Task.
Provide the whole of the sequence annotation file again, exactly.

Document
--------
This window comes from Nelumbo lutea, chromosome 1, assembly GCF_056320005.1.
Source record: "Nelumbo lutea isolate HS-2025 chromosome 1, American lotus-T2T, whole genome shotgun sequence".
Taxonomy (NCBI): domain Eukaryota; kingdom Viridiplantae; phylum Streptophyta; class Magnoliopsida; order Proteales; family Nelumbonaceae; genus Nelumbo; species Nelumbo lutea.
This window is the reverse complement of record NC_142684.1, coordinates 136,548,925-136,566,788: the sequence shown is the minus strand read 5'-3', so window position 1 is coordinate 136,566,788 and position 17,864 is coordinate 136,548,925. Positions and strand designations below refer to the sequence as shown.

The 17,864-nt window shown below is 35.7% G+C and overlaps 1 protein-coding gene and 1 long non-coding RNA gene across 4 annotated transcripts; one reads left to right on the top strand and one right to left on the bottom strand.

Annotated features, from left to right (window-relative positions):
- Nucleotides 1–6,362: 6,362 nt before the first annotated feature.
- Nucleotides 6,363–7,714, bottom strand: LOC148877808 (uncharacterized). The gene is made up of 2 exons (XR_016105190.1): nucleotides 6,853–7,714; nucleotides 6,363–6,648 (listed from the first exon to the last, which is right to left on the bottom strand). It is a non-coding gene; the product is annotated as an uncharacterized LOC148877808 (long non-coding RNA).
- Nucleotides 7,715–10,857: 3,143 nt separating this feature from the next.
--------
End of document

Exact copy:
This window comes from Nelumbo lutea, chromosome 1, assembly GCF_056320005.1.
Source record: "Nelumbo lutea isolate HS-2025 chromosome 1, American lotus-T2T, whole genome shotgun sequence".
Taxonomy (NCBI): domain Eukaryota; kingdom Viridiplantae; phylum Streptophyta; class Magnoliopsida; order Proteales; family Nelumbonaceae; genus Nelumbo; species Nelumbo lutea.
This window is the reverse complement of record NC_142684.1, coordinates 136,548,925-136,566,788: the sequence shown is the minus strand read 5'-3', so window position 1 is coordinate 136,566,788 and position 17,864 is coordinate 136,548,925. Positions and strand designations below refer to the sequence as shown.

The 17,864-nt window shown below is 35.7% G+C and overlaps 1 protein-coding gene and 1 long non-coding RNA gene across 4 annotated transcripts; one reads left to right on the top strand and one right to left on the bottom strand.

Annotated features, from left to right (window-relative positions):
- Nucleotides 1–6,362: 6,362 nt before the first annotated feature.
- Nucleotides 6,363–7,714, bottom strand: LOC148877808 (uncharacterized). The gene is made up of 2 exons (XR_016105190.1): nucleotides 6,853–7,714; nucleotides 6,363–6,648 (listed from the first exon to the last, which is right to left on the bottom strand). It is a non-coding gene; the product is annotated as an uncharacterized LOC148877808 (long non-coding RNA).
- Nucleotides 7,715–10,857: 3,143 nt separating this feature from the next.